An Ode to Greatness: Oxford Greens’ Putting Surfaces
Oxford Greens architecture, thanks to designer Mark Mungeam, will give you even more of a chance to experience championship caliber golf.
Mark’s design at Oxford Greens was influenced by many of the most highly regarded Golden Era architects.
Mungeam used the inspiration of Charles Blair Macdonald and his protégé, Seth Raynor throughout Oxford Greens. The pair created St. Louis Country Club, which hosted the 1947 U.S. Open. They also laid out—together or separately—such highly regarded designs as The Course at Yale, Fishers Island Club and National Golf Links of America. The two also redesigned U.S. Open venue Shinnecock Hills, which was later redone by William Flynn.
The Biarritz green of the second hole at Oxford Greens was adapted from the Chasm hole at the original Willie Dunn course in Biarritz, France. It was a favorite of Macdonald and Raynor. The most famous Biarritz is the ninth at Yale.
Turtle Back Greens made famous by Donald Ross can be found at Pinehurst #2 and has influenced the design of the eighth green at Oxford Greens.
There are two other holes at Oxford Greens that trace their lineage back to Macdonald and Raynor. The 11th is a Punchbowl green. It is patterned after the 16th at National Golf Links of America. Variations can be found on countless courses throughout the British Isles and on many Macdonald and Raynor designs.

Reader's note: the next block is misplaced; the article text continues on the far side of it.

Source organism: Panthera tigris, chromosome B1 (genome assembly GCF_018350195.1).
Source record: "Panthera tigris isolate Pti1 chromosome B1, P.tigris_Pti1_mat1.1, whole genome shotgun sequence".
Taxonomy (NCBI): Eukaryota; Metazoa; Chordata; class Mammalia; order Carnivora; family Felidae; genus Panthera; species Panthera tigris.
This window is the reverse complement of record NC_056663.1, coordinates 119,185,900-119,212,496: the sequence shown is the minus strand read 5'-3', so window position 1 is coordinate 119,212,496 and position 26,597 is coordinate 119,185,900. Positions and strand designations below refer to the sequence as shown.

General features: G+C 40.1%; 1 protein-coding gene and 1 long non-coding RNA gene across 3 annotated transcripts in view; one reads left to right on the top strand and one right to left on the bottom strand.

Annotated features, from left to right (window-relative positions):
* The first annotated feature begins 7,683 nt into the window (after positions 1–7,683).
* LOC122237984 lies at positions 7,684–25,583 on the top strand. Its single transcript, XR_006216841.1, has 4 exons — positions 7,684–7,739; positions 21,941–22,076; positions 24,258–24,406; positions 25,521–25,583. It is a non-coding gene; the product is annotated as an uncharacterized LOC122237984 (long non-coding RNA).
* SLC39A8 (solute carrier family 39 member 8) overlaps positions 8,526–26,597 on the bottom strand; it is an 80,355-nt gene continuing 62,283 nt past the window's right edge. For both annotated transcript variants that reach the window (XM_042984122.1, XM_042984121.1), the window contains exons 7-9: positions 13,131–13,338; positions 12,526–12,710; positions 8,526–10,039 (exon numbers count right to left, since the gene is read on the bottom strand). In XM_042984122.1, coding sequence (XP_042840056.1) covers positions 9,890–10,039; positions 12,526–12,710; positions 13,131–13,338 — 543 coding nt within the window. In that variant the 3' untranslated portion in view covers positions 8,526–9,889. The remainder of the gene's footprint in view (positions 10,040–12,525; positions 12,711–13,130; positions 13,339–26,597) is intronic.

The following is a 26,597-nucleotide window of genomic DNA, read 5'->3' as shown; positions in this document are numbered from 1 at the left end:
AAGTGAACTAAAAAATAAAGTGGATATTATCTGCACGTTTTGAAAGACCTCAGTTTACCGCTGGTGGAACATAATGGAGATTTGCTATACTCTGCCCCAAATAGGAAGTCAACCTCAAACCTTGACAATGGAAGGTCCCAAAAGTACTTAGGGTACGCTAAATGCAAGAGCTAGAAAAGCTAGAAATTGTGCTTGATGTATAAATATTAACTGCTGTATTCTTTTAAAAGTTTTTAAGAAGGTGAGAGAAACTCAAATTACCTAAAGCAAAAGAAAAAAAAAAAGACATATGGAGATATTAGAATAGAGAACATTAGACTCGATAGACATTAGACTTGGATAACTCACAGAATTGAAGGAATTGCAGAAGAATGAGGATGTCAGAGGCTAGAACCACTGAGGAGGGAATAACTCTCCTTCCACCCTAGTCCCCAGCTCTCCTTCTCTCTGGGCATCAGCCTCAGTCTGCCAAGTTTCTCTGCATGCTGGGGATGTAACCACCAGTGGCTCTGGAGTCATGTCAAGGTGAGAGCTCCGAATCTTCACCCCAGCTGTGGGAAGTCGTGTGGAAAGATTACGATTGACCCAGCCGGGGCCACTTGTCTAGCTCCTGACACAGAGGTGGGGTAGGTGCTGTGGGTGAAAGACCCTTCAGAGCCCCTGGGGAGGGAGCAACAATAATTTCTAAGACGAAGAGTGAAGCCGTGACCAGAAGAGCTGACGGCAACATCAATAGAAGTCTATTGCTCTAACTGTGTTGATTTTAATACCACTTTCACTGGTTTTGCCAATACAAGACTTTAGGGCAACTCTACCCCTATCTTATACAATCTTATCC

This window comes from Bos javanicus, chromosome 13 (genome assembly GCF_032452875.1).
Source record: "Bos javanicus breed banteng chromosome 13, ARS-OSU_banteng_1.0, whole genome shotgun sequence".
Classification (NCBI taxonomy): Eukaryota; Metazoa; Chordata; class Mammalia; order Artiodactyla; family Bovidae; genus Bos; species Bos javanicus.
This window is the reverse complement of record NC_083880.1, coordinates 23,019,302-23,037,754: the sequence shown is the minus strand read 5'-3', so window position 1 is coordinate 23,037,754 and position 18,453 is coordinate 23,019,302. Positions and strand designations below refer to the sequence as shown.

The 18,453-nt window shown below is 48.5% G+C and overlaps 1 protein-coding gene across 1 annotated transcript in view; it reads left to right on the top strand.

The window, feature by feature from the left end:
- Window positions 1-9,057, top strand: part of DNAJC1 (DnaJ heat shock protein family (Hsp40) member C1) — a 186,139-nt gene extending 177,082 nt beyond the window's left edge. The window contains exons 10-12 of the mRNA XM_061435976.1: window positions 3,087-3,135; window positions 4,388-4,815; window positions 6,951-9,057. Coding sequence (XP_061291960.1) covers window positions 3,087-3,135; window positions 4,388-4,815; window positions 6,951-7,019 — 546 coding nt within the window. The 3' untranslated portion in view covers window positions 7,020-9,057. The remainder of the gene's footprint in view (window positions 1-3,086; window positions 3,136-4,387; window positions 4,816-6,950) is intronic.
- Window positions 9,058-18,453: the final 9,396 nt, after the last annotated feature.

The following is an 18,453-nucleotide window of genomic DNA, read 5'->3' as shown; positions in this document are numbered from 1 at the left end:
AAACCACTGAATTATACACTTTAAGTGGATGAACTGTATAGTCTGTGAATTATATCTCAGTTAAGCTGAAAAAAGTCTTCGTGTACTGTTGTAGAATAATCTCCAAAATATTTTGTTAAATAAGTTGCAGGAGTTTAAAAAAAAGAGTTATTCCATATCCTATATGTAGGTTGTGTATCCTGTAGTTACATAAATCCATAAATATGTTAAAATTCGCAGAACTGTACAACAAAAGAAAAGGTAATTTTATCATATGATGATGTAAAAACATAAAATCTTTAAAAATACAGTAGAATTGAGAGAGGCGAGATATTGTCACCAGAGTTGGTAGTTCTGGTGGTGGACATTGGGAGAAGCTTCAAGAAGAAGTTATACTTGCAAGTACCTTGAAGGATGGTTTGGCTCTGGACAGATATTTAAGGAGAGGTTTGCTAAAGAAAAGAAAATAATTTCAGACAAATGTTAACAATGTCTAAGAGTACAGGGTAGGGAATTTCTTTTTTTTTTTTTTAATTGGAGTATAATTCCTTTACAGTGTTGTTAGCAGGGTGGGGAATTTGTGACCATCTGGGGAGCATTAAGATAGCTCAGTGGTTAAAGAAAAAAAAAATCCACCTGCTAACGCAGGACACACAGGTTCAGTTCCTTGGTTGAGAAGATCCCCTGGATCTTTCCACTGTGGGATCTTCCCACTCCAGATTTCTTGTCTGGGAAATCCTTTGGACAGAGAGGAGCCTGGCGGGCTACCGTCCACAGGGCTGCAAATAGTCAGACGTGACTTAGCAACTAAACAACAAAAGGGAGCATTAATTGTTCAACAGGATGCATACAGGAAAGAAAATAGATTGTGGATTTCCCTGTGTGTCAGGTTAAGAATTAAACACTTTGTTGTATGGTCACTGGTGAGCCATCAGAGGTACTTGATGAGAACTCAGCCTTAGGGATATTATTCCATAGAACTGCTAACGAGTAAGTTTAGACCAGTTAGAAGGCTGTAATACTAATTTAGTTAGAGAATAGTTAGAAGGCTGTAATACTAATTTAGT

Oxford Greens’ 12th hole ends at a Double Plateau putting surface, a favorite of Raynor. The most celebrated rendering of that design is probably the short par-4 ninth hole at Fishers Island.
On nearly every one of their courses, Macdonald and Raynor incorporated a Redan, like the one found at Oxford Greens’ 13th. The original is found on West Links at North Berwick Golf Club, Scotland.
A touch of Oakmont Country Club is also at Oxford Greens. The 16th, known as Fortress, was inspired by the sixth at the venerable Pennsylvania layout.